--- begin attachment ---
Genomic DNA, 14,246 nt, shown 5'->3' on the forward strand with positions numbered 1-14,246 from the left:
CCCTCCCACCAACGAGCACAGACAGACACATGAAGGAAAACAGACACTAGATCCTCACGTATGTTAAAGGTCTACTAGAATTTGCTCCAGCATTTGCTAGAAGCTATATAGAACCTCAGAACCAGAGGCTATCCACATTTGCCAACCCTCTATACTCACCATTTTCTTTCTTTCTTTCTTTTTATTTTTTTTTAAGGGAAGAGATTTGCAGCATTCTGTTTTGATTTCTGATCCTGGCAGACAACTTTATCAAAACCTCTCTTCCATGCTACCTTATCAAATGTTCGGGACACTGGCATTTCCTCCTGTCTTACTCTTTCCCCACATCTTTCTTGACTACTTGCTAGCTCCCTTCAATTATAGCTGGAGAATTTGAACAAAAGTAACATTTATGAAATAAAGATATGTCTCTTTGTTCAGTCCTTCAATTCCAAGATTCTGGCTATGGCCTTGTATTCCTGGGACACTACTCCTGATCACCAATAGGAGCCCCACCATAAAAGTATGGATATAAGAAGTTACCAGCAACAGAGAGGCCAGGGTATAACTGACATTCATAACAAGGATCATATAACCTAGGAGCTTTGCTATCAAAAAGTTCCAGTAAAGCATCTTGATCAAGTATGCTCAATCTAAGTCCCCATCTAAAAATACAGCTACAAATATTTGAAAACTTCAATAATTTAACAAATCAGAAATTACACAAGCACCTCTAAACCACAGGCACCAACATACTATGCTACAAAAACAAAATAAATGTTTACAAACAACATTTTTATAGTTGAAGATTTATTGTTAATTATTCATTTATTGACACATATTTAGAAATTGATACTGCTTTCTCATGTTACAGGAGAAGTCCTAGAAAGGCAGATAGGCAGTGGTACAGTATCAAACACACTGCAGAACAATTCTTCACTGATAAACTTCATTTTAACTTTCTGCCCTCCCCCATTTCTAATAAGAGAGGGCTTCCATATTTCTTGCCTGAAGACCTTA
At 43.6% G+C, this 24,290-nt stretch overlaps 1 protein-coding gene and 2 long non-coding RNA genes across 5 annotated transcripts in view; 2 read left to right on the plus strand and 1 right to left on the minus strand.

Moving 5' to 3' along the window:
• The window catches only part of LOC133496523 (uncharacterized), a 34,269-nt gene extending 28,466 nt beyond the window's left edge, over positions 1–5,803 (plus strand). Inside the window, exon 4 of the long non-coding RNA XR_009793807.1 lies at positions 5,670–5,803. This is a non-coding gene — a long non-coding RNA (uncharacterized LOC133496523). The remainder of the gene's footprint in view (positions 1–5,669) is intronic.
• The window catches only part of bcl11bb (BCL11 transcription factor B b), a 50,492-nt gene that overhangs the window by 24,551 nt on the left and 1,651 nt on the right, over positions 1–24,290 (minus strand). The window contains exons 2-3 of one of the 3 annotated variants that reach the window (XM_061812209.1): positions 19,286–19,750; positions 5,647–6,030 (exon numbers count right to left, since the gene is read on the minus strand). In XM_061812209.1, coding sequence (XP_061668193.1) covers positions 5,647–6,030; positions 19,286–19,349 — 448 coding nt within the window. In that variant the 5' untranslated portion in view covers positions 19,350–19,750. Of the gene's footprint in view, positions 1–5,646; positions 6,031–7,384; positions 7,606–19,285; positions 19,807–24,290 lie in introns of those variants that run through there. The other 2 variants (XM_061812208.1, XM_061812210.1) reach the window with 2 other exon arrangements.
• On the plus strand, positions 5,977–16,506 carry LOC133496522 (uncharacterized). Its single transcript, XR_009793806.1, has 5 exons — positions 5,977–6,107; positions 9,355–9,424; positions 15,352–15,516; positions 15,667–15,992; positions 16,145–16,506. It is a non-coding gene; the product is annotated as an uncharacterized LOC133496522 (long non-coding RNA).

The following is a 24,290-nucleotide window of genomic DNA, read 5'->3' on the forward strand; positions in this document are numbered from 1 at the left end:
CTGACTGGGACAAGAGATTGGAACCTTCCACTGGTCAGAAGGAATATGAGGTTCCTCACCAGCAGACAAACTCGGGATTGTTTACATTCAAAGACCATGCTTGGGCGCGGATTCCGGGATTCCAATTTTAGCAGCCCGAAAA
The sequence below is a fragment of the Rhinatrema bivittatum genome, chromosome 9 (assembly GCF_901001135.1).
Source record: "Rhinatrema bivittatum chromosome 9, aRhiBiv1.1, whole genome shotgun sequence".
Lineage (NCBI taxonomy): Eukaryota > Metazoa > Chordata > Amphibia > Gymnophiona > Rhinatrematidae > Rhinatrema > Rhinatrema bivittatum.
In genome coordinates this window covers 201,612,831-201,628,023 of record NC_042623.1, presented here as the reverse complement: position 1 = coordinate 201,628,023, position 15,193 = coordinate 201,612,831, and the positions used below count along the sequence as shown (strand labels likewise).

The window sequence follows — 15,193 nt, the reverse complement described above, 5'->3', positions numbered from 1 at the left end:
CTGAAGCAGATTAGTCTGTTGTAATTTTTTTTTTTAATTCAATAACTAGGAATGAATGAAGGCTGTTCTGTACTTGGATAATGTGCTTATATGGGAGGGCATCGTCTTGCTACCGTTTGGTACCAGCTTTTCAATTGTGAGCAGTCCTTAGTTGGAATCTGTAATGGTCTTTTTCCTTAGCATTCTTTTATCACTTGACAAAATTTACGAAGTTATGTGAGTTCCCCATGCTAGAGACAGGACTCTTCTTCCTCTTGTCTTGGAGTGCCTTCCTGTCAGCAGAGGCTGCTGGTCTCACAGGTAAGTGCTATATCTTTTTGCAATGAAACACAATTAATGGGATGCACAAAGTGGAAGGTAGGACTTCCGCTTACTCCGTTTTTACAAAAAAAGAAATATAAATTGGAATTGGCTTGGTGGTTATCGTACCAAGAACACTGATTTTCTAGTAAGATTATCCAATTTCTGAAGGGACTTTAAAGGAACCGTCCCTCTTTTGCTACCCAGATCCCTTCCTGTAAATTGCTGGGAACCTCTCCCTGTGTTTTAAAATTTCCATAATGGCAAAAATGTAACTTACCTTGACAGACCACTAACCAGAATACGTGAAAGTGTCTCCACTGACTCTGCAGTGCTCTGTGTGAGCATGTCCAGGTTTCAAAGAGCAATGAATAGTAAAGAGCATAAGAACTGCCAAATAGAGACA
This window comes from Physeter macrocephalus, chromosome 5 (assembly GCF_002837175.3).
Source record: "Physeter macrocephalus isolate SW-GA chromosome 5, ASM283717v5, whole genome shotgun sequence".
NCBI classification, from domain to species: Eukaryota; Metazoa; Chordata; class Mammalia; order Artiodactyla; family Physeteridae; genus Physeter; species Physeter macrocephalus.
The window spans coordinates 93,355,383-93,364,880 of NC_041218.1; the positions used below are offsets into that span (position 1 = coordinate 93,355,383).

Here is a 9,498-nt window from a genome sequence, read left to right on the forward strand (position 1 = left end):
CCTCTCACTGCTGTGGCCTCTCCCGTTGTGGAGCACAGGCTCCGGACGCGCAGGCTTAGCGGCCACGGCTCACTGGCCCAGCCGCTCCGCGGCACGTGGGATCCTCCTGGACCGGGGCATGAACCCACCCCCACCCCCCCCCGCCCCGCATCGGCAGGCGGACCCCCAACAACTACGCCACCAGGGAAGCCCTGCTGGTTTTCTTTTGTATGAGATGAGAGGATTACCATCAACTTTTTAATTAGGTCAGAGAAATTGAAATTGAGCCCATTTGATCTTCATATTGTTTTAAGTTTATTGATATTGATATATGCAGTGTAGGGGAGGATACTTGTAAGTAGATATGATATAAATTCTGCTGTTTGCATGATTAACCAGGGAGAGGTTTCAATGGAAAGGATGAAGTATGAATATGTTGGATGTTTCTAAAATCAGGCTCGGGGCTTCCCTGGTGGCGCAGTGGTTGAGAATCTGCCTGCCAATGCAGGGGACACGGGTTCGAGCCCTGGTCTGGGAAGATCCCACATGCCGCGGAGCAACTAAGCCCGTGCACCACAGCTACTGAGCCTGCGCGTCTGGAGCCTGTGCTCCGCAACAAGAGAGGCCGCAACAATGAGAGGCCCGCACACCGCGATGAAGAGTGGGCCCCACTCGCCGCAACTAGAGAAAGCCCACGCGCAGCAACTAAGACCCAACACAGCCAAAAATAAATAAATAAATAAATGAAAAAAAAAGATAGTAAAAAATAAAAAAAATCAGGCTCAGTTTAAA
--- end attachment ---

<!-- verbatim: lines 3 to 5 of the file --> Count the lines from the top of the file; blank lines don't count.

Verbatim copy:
At 43.6% G+C, this 24,290-nt stretch overlaps 1 protein-coding gene and 2 long non-coding RNA genes across 5 annotated transcripts in view; 2 read left to right on the plus strand and 1 right to left on the minus strand.

Moving 5' to 3' along the window:
• The window catches only part of LOC133496523 (uncharacterized), a 34,269-nt gene extending 28,466 nt beyond the window's left edge, over positions 1–5,803 (plus strand). Inside the window, exon 4 of the long non-coding RNA XR_009793807.1 lies at positions 5,670–5,803. This is a non-coding gene — a long non-coding RNA (uncharacterized LOC133496523). The remainder of the gene's footprint in view (positions 1–5,669) is intronic.